“I am lucky now to be able to live off my art. It started with one collector that really believed in me once. The relationship with them (collectors and galleries) is like family; there must be true trust in one another. I don’t like to be used as a producer of work, it can destroy you. There must be a good connection, an eye to eye relationship, as us Germans say.”

Do you consider yourself as part of the international art community only because you live in Berlin?

“I’ve lived in Berlin for 17 years, and everybody knows that Berlin is not a German city but a multicultural and multilingual one. You have to know the codes to interact with people in this city, especially in the art scene. It helps to make connections; in every scene the codes are different; I mean, art, film, literature, theater, dance or music.”

Does it have to do with your personal idea of the ‘fake’?

“These codes, precisely, are what took me to work around the concept of the fake. I am thinking a lot about that, and I ask myself, is it true or is fake truer? Fake is truer because the fake has more value than truth. I developed that idea in my book “Realfake”. For me, all valuable things and people believing they are superstars are fake. Is the same in relation to exposure and fame. Nothing is real in that kind of situation.

What was your experience when you where trying to show that double standard, while covering yourself with a burka at an art fair in 2009?

“It was a great experience. I enjoyed it! At the moment that I experienced the burka from the inside, I felt protected and hidden. For the person outside, it was uncomfortable. People were confused, and I was not allowed to get into the art fair even though I had an invitation. That showed me that cultural barriers exist even within the presumed open-minded contemporary society that can be found in Germany. Everything is about double standards and double face and it tells more about us as Europeans than about them, by ‘them’, I mean the rest of the world.”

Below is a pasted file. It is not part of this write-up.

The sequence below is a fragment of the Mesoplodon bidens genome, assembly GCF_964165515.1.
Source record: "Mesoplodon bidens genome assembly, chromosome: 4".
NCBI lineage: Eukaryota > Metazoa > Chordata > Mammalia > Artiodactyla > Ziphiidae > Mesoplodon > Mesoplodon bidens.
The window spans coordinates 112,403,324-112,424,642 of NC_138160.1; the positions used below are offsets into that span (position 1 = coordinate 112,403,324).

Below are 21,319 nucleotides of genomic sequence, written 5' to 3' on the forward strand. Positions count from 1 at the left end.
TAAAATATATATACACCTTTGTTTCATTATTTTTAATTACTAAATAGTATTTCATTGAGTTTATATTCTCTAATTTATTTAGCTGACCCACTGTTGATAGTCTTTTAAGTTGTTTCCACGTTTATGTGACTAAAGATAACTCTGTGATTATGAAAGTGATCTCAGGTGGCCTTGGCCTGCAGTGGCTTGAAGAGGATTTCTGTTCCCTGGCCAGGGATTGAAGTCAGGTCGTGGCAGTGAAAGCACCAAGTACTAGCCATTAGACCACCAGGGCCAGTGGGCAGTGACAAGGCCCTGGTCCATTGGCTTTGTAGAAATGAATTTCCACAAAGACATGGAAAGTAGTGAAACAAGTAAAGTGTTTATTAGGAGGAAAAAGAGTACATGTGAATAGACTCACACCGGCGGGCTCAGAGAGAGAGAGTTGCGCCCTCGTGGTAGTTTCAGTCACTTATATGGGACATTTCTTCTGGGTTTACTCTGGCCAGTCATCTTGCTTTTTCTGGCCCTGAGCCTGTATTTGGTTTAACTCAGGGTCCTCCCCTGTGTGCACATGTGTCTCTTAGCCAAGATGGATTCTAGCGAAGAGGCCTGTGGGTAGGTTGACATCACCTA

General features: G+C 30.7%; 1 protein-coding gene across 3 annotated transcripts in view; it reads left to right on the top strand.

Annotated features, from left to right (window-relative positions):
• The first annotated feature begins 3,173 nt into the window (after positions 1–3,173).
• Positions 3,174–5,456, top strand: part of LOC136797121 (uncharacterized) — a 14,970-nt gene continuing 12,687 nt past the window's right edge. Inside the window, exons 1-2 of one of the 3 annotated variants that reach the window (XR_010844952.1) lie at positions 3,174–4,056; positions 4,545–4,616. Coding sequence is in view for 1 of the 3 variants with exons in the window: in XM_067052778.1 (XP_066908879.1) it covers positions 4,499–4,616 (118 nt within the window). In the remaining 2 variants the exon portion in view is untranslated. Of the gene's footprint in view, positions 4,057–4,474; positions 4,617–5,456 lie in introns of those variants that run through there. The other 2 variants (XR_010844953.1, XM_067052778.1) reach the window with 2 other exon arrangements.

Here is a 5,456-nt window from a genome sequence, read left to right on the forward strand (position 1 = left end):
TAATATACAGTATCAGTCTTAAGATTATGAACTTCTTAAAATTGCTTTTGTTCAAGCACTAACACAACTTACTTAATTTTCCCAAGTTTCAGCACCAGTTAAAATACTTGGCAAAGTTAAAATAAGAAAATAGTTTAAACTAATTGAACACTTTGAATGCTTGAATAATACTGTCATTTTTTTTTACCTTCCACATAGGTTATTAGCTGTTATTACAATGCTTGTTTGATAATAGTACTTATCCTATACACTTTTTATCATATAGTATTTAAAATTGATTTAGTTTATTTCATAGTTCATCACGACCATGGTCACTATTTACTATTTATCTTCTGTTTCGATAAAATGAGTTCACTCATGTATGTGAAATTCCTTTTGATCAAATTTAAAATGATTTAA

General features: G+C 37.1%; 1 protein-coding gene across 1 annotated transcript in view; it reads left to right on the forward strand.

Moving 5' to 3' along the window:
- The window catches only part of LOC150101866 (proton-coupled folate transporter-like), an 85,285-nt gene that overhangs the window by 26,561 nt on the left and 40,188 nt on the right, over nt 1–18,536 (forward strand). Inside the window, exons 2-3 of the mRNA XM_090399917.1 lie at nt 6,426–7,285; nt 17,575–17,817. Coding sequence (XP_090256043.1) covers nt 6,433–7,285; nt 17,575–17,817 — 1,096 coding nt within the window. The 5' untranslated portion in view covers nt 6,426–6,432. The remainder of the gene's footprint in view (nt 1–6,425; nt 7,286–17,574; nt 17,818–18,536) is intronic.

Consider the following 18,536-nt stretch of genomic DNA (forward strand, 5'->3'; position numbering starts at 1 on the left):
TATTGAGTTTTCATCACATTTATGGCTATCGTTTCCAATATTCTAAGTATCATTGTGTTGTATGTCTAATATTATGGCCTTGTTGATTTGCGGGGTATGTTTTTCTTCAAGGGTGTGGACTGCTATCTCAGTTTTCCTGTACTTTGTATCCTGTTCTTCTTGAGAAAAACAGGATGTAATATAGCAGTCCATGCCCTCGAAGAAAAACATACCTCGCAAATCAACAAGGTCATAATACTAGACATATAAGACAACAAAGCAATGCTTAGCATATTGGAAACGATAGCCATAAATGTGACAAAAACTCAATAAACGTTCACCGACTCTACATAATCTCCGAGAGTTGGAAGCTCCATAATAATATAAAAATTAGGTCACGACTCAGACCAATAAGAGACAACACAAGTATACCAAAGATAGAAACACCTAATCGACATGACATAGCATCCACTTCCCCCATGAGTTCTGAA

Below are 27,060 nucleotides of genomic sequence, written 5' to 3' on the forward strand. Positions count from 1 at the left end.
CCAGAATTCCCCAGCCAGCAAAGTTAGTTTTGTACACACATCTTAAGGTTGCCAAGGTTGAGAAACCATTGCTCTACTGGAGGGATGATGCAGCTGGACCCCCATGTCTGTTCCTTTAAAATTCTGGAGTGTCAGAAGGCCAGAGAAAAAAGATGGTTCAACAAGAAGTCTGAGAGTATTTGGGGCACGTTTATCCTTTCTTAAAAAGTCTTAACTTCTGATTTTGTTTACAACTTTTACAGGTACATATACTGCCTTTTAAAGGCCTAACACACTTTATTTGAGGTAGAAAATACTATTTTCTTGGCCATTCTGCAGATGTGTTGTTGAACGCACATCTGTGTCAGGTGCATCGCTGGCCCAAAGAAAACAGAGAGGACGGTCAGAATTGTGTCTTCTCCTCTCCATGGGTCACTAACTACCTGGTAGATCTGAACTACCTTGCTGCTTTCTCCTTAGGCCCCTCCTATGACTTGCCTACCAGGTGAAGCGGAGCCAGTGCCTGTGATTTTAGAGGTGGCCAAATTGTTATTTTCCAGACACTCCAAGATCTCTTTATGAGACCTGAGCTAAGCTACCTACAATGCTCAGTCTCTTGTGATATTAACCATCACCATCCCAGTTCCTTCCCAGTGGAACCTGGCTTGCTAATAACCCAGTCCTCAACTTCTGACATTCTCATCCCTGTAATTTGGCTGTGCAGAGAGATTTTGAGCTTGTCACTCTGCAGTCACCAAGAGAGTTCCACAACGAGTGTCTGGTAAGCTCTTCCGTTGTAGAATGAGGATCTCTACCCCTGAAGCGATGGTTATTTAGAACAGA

You are called ‘Mr. Double Face’. Can you tell me a little about it?

“Everything I do, in any media has double meaning. Everything has two ways to be reached. My paintings and body-paintings became popular because of that concept. The more possibilities we have to understand the meaning of something the farther away we are from the real. I was lucky that my painted faces got international attention and in that way I got into fashion collaboration at Paris Fashion Week. That opened a lot of possibilities of coverage in magazines, papers and online. I am still working with that subject matter.”

Do you think you belong to Pop Culture?

“I feel that pop culture is more about who you are and how you are known as an individual and artist. People know more about you than you expect, and you don’t know almost anything about them. If you see it that way, the answer, in my case, will be yes.

Travel helps a lot to know other cultures and to be popular everywhere as an artist that very moment, if you are lucky,” he says laughing.

“But I have some political and cultural issues with some countries and it is difficult for me to connect to some of them. I need people, I need a face to hook up, I don’t need superficiality and I do believe in the connection to earth. I mean real correlation.”

And the internet? Does it contradict your eye to eye relationship to the art world?

“I think that the internet changed the way we communicate and behave. There is a new language that developed there and we have to learn to use it and to understand it. If you learn to take advantage of it, in a good way, it is really helpful and it opens a lot of ways. There is another kind of vision of telling who you are. The internet pushes society to greediness of recognition. It is also very dangerous if you believe that it means reality. But, as I said before, it is a great way to promote your art.”

 

Sebastian Bieniek states no one should expect artists to ‘fight a fight’ that is not theirs. Each artist must be responsible for what is created. Eventually, an artist could become famous and well known, but it is not the reason for changing as an individual.

Our true self is never fake, and what is fake is not our true self.